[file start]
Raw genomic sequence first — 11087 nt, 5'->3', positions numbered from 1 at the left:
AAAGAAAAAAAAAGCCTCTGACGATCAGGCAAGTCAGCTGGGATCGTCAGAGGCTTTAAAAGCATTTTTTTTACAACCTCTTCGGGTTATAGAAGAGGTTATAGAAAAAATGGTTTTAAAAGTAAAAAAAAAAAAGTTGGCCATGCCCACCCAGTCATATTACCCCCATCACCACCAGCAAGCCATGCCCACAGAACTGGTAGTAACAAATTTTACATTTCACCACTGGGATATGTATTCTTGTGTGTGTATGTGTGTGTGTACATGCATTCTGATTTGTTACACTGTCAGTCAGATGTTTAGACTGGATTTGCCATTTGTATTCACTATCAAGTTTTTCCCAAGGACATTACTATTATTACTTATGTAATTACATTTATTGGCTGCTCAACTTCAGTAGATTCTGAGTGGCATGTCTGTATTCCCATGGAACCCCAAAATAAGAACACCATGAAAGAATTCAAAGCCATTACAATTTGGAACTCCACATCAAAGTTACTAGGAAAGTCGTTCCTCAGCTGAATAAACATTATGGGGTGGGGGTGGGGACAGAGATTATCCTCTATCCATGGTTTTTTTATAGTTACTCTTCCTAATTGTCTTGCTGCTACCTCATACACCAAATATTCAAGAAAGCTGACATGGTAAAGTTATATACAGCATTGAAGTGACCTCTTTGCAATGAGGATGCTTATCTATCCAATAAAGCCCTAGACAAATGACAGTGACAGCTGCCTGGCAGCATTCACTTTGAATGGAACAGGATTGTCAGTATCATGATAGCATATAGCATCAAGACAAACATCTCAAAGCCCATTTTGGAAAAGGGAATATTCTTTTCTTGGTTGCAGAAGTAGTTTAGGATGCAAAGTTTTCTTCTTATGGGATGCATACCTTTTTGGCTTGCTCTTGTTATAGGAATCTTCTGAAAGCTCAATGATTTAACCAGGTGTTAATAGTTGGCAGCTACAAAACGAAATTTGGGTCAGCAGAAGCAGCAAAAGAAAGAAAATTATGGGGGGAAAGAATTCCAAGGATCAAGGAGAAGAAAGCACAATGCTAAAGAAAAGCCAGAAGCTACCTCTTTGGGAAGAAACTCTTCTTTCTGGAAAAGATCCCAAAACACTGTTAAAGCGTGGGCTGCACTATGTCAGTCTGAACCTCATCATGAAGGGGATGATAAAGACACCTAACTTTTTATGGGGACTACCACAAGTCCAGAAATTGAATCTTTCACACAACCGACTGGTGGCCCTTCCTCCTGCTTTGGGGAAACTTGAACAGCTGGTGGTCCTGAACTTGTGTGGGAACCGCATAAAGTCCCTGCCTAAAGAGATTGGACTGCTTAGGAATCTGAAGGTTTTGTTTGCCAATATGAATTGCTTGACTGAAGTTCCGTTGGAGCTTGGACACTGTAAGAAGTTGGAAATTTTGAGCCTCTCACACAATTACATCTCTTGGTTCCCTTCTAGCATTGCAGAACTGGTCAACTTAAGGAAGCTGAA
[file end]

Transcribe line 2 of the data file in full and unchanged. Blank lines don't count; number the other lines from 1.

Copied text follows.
AAAGAAAAAAAAAGCCTCTGACGATCAGGCAAGTCAGCTGGGATCGTCAGAGGCTTTAAAAGCATTTTTTTTACAACCTCTTCGGGTTATAGAAGAGGTTATAGAAAAAATGGTTTTAAAAGTAAAAAAAAAAAAGTTGGCCATGCCCACCCAGTCATATTACCCCCATCACCACCAGCAAGCCATGCCCACAGAACTGGTAGTAACAAATTTTACATTTCACCACTGGGATATGTATTCTTGTGTGTGTATGTGTGTGTGTACATGCATTCTGATTTGTTACACTGTCAGTCAGATGTTTAGACTGGATTTGCCATTTGTATTCACTATCAAGTTTTTCCCAAGGACATTACTATTATTACTTATGTAATTACATTTATTGGCTGCTCAACTTCAGTAGATTCTGAGTGGCATGTCTGTATTCCCATGGAACCCCAAAATAAGAACACCATGAAAGAATTCAAAGCCATTACAATTTGGAACTCCACATCAAAGTTACTAGGAAAGTCGTTCCTCAGCTGAATAAACATTATGGGGTGGGGGTGGGGACAGAGATTATCCTCTATCCATGGTTTTTTTATAGTTACTCTTCCTAATTGTCTTGCTGCTACCTCATACACCAAATATTCAAGAAAGCTGACATGGTAAAGTTATATACAGCATTGAAGTGACCTCTTTGCAATGAGGATGCTTATCTATCCAATAAAGCCCTAGACAAATGACAGTGACAGCTGCCTGGCAGCATTCACTTTGAATGGAACAGGATTGTCAGTATCATGATAGCATATAGCATCAAGACAAACATCTCAAAGCCCATTTTGGAAAAGGGAATATTCTTTTCTTGGTTGCAGAAGTAGTTTAGGATGCAAAGTTTTCTTCTTATGGGATGCATACCTTTTTGGCTTGCTCTTGTTATAGGAATCTTCTGAAAGCTCAATGATTTAACCAGGTGTTAATAGTTGGCAGCTACAAAACGAAATTTGGGTCAGCAGAAGCAGCAAAAGAAAGAAAATTATGGGGGGAAAGAATTCCAAGGATCAAGGAGAAGAAAGCACAATGCTAAAGAAAAGCCAGAAGCTACCTCTTTGGGAAGAAACTCTTCTTTCTGGAAAAGATCCCAAAACACTGTTAAAGCGTGGGCTGCACTATGTCAGTCTGAACCTCATCATGAAGGGGATGATAAAGACACCTAACTTTTTATGGGGACTACCACAAGTCCAGAAATTGAATCTTTCACACAACCGACTGGTGGCCCTTCCTCCTGCTTTGGGGAAACTTGAACAGCTGGTGGTCCTGAACTTGTGTGGGAACCGCATAAAGTCCCTGCCTAAAGAGATTGGACTGCTTAGGAATCTGAAGGTTTTGTTTGCCAATATGAATTGCTTGACTGAAGTTCCGTTGGAGCTTGGACACTGTAAGAAGTTGGAAATTTTGAGCCTCTCACACAATTACATCTCTTGGTTCCCTTCTAGCATTGCAGAACTGGTCAACTTAAGGAAGCTGAA